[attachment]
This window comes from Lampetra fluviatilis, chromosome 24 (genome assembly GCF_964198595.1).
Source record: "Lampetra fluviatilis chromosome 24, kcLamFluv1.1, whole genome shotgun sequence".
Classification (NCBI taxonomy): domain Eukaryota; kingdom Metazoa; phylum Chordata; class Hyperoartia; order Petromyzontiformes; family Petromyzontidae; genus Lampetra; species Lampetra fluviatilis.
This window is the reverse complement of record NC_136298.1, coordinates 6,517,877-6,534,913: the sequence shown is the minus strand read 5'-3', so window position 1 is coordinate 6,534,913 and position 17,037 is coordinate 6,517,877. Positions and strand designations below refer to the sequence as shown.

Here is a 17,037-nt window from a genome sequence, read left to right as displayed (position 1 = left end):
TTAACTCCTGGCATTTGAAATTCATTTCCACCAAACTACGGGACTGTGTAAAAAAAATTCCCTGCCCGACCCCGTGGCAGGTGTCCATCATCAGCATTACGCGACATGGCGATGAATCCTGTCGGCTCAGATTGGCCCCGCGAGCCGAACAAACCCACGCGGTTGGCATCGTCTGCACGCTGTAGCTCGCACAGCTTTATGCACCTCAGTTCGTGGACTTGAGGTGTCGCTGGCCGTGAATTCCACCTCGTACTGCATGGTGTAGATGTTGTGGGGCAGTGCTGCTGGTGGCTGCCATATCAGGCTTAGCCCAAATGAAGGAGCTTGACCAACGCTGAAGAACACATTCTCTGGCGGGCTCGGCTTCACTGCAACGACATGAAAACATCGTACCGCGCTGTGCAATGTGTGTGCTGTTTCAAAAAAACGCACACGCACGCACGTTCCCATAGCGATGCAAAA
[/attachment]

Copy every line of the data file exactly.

This window comes from Lampetra fluviatilis, chromosome 24 (genome assembly GCF_964198595.1).
Source record: "Lampetra fluviatilis chromosome 24, kcLamFluv1.1, whole genome shotgun sequence".
Classification (NCBI taxonomy): domain Eukaryota; kingdom Metazoa; phylum Chordata; class Hyperoartia; order Petromyzontiformes; family Petromyzontidae; genus Lampetra; species Lampetra fluviatilis.
This window is the reverse complement of record NC_136298.1, coordinates 6,517,877-6,534,913: the sequence shown is the minus strand read 5'-3', so window position 1 is coordinate 6,534,913 and position 17,037 is coordinate 6,517,877. Positions and strand designations below refer to the sequence as shown.

Here is a 17,037-nt window from a genome sequence, read left to right as displayed (position 1 = left end):
TTAACTCCTGGCATTTGAAATTCATTTCCACCAAACTACGGGACTGTGTAAAAAAAATTCCCTGCCCGACCCCGTGGCAGGTGTCCATCATCAGCATTACGCGACATGGCGATGAATCCTGTCGGCTCAGATTGGCCCCGCGAGCCGAACAAACCCACGCGGTTGGCATCGTCTGCACGCTGTAGCTCGCACAGCTTTATGCACCTCAGTTCGTGGACTTGAGGTGTCGCTGGCCGTGAATTCCACCTCGTACTGCATGGTGTAGATGTTGTGGGGCAGTGCTGCTGGTGGCTGCCATATCAGGCTTAGCCCAAATGAAGGAGCTTGACCAACGCTGAAGAACACATTCTCTGGCGGGCTCGGCTTCACTGCAACGACATGAAAACATCGTACCGCGCTGTGCAATGTGTGTGCTGTTTCAAAAAAACGCACACGCACGCACGTTCCCATAGCGATGCAAAA